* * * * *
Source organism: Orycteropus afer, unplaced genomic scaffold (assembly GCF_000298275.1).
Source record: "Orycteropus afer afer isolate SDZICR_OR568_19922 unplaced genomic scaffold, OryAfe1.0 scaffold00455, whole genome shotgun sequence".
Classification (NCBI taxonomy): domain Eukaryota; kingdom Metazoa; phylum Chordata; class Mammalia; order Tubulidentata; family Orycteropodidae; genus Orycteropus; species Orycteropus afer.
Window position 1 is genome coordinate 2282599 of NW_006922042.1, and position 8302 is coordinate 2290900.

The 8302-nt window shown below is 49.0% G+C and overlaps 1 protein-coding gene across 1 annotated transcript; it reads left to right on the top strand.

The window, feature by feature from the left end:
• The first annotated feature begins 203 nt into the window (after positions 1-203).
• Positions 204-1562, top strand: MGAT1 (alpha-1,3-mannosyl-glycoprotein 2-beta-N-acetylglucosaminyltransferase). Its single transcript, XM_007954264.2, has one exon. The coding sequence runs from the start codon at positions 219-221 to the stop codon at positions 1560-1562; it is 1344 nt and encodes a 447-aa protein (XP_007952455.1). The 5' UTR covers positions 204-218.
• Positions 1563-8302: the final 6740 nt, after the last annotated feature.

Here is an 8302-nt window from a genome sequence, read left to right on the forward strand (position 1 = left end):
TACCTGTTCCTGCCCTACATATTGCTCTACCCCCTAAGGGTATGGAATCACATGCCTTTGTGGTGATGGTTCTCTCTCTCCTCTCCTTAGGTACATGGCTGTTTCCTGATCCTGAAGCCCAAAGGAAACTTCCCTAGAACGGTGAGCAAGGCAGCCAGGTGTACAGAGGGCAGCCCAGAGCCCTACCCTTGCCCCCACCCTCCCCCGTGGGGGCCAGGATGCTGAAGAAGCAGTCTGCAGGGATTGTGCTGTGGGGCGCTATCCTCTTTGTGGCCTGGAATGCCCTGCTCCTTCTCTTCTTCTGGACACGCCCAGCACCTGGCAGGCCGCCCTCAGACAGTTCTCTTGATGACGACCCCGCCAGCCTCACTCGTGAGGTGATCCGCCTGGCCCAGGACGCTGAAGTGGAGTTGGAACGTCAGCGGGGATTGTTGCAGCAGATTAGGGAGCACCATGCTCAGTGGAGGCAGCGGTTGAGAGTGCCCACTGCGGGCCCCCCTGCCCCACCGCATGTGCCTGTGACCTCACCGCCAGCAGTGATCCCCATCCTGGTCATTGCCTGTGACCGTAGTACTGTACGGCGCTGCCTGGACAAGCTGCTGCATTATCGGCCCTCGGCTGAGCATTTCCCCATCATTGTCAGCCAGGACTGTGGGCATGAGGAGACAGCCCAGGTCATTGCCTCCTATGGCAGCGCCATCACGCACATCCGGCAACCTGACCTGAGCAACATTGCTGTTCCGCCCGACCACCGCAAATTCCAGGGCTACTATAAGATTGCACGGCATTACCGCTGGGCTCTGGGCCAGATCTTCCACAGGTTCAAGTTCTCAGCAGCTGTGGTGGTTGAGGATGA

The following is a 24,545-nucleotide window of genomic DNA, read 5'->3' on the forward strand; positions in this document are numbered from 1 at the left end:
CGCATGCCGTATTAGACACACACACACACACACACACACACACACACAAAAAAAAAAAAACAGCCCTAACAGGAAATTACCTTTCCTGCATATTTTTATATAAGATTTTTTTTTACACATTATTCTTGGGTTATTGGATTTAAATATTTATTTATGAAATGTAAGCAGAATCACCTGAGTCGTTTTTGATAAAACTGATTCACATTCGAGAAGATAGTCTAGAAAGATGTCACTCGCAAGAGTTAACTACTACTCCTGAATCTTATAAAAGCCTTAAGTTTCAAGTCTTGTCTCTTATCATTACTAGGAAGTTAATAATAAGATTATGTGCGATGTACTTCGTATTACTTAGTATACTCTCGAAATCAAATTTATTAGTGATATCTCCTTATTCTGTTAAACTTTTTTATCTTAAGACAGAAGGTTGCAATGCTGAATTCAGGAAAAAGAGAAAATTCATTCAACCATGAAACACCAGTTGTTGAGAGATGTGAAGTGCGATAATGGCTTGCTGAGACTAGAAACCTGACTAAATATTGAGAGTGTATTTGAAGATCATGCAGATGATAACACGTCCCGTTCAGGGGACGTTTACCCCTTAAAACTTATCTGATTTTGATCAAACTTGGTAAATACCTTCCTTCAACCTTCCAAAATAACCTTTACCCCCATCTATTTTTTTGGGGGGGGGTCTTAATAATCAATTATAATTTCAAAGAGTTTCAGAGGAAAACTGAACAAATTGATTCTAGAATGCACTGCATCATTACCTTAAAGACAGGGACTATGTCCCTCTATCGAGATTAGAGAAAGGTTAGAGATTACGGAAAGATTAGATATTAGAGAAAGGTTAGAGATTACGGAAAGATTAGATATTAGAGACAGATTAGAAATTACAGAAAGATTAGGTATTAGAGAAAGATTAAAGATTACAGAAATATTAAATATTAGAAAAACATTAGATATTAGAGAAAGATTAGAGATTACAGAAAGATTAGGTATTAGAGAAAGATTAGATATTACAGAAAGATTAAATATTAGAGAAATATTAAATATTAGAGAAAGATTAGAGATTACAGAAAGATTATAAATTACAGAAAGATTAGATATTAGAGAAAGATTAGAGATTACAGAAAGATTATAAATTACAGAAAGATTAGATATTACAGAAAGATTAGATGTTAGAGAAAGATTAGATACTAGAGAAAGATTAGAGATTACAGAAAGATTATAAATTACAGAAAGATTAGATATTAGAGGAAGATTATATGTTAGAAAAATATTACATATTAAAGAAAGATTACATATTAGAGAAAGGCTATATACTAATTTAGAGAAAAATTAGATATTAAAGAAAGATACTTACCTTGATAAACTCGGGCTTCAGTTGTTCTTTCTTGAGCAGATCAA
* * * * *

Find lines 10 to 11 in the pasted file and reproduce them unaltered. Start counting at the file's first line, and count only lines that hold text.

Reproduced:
Here is an 8302-nt window from a genome sequence, read left to right on the forward strand (position 1 = left end):
TACCTGTTCCTGCCCTACATATTGCTCTACCCCCTAAGGGTATGGAATCACATGCCTTTGTGGTGATGGTTCTCTCTCTCCTCTCCTTAGGTACATGGCTGTTTCCTGATCCTGAAGCCCAAAGGAAACTTCCCTAGAACGGTGAGCAAGGCAGCCAGGTGTACAGAGGGCAGCCCAGAGCCCTACCCTTGCCCCCACCCTCCCCCGTGGGGGCCAGGATGCTGAAGAAGCAGTCTGCAGGGATTGTGCTGTGGGGCGCTATCCTCTTTGTGGCCTGGAATGCCCTGCTCCTTCTCTTCTTCTGGACACGCCCAGCACCTGGCAGGCCGCCCTCAGACAGTTCTCTTGATGACGACCCCGCCAGCCTCACTCGTGAGGTGATCCGCCTGGCCCAGGACGCTGAAGTGGAGTTGGAACGTCAGCGGGGATTGTTGCAGCAGATTAGGGAGCACCATGCTCAGTGGAGGCAGCGGTTGAGAGTGCCCACTGCGGGCCCCCCTGCCCCACCGCATGTGCCTGTGACCTCACCGCCAGCAGTGATCCCCATCCTGGTCATTGCCTGTGACCGTAGTACTGTACGGCGCTGCCTGGACAAGCTGCTGCATTATCGGCCCTCGGCTGAGCATTTCCCCATCATTGTCAGCCAGGACTGTGGGCATGAGGAGACAGCCCAGGTCATTGCCTCCTATGGCAGCGCCATCACGCACATCCGGCAACCTGACCTGAGCAACATTGCTGTTCCGCCCGACCACCGCAAATTCCAGGGCTACTATAAGATTGCACGGCATTACCGCTGGGCTCTGGGCCAGATCTTCCACAGGTTCAAGTTCTCAGCAGCTGTGGTGGTTGAGGATGA